Browse

You are looking at 1 - 3 of 3 items for :

  • Type: Journal Issue x
  • Economic and financial statistics x
Clear All Modify Search
Dirk Jan Grolleman and David Jutrsa
The withdrawal of correspondent banking relationships (CBRs) remains a concern for the international community because, in affected jurisdictions, the decline could have potential adverse consequences on international trade, growth, financial inclusion, and the stability and integrity of the financial system. Building on existing initiatives and IMF technical assistance, this paper discusses a framework that can be readily used by central banks and supervisory authorities to effectively monitor the developments of CBRs in their jurisdiction. The working paper explains the monitoring framework and includes the necessary reporting templates and an analytical tool for the collection of data and analysis of CBRs.
Mr. Mike Seiferling
This paper re-examines the stock-flow discrepancies of government debt and deficits and correlation with fiscal transparency. Applying the fully integrated relationship between financial stocks and flows allows for a more refined analysis of the deterministic components that make up the ‘stock-flow’ residual. Using partial measures of these stock-flow residuals, several empirical studies have found them to be significantly correlated with fiscaltransparency, inflation, fiscal rules, and banking crisis. Using fully integrated public finance data from the IMF Government Finance Statistics Yearbook for a sample of 22 countries, the findings in this paper suggest that stock-flow residuals have a significantly smaller magnitude than previously assumed and are, in fact, not correlated with fiscal transparency. A stronger determinant of fiscal transparency scores appears to be the actual reporting of fiscal data covering general government, especially a full financial balance sheet.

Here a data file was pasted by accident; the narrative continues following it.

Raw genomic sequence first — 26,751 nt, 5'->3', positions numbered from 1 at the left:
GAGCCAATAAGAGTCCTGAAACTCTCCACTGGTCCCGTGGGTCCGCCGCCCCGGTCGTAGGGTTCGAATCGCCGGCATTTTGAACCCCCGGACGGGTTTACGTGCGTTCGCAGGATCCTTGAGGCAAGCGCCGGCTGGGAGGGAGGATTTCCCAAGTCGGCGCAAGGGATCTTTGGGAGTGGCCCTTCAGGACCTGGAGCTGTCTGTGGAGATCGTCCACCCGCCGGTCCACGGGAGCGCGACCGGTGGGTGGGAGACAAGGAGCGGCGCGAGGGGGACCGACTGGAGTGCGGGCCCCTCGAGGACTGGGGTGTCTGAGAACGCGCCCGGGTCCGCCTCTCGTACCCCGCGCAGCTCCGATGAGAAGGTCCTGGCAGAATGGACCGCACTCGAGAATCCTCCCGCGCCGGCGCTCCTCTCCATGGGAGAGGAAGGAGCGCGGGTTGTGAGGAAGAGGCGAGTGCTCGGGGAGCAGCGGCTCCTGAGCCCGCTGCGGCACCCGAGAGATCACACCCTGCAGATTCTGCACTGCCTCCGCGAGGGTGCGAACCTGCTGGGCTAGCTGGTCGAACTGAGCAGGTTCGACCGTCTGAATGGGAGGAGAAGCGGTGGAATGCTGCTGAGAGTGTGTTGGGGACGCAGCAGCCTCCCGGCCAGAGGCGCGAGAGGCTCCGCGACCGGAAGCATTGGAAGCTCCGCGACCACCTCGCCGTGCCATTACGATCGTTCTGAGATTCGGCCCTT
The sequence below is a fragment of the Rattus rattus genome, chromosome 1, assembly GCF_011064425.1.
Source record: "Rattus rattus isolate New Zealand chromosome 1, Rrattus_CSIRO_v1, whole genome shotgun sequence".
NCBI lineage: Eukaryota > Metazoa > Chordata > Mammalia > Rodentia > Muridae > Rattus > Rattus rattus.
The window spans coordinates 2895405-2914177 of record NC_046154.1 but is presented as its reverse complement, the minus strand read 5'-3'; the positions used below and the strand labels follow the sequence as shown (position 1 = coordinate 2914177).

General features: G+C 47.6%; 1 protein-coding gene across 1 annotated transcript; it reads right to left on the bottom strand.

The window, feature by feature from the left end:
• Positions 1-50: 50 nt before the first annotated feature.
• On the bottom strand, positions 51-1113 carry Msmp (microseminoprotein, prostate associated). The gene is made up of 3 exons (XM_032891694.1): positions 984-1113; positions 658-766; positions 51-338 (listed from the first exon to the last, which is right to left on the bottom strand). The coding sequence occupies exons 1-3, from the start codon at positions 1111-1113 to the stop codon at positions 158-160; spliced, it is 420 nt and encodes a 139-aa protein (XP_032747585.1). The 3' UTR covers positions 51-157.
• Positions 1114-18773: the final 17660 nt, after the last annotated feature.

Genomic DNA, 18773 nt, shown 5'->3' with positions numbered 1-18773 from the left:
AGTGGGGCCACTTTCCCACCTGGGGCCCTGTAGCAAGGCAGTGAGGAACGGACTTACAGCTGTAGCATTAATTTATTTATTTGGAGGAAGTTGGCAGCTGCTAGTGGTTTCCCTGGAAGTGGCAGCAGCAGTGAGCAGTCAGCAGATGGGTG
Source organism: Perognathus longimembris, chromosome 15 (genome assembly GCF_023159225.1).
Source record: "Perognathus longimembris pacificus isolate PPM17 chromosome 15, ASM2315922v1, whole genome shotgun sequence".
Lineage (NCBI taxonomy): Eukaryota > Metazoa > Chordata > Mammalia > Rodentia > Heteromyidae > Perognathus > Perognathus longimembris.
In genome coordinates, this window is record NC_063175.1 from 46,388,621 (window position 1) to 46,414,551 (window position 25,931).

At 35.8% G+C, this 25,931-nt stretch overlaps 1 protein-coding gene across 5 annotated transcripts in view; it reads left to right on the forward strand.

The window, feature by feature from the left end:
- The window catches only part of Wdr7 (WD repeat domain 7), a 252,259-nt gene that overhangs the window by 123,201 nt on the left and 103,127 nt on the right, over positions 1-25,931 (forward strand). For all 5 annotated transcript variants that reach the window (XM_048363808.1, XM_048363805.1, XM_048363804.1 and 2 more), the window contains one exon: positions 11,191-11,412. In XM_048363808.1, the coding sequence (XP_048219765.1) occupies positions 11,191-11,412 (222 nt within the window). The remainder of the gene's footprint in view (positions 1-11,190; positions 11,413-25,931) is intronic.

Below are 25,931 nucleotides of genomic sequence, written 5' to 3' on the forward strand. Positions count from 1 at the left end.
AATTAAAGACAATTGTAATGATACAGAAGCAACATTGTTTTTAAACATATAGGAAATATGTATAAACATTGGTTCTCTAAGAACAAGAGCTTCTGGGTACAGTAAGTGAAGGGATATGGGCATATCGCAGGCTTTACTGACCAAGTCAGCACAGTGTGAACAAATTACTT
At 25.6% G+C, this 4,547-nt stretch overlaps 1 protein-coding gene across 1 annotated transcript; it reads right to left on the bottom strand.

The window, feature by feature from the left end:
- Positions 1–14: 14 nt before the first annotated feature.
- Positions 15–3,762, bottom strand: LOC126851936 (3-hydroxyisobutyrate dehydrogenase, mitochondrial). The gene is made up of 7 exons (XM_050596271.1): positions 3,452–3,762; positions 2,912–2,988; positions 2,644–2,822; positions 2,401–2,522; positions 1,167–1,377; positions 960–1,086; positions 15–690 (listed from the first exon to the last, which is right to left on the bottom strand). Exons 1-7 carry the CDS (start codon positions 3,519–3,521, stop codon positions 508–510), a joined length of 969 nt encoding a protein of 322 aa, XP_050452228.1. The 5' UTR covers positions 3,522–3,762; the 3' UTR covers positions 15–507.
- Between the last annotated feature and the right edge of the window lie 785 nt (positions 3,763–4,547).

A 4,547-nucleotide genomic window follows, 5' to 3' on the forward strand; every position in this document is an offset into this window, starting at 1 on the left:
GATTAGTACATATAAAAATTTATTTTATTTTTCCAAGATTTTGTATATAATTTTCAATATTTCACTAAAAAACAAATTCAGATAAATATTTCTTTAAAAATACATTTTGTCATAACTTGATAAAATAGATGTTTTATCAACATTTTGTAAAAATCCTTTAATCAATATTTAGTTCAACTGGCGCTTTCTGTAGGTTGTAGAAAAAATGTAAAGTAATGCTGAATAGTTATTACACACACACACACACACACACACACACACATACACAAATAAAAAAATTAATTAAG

International Monetary Fund
As will become apparent in the assessments, Norway’s membership in the European Statistical System shapes Norwegian official statistics and statistical policy in a number of ways. Norway produces and disseminates a significant share of its data consistent with the legal requirements of the system. Norway’s macroeconomic statistics are of generally high quality. They are adequate to conduct effective surveillance, although the mission (held in Oslo during November 11–26, 2002, by the IMF Statistics Department) identified some shortcomings that may detract from the accurate and timely analysis of economic and financial developments and the formulation of appropriate policy.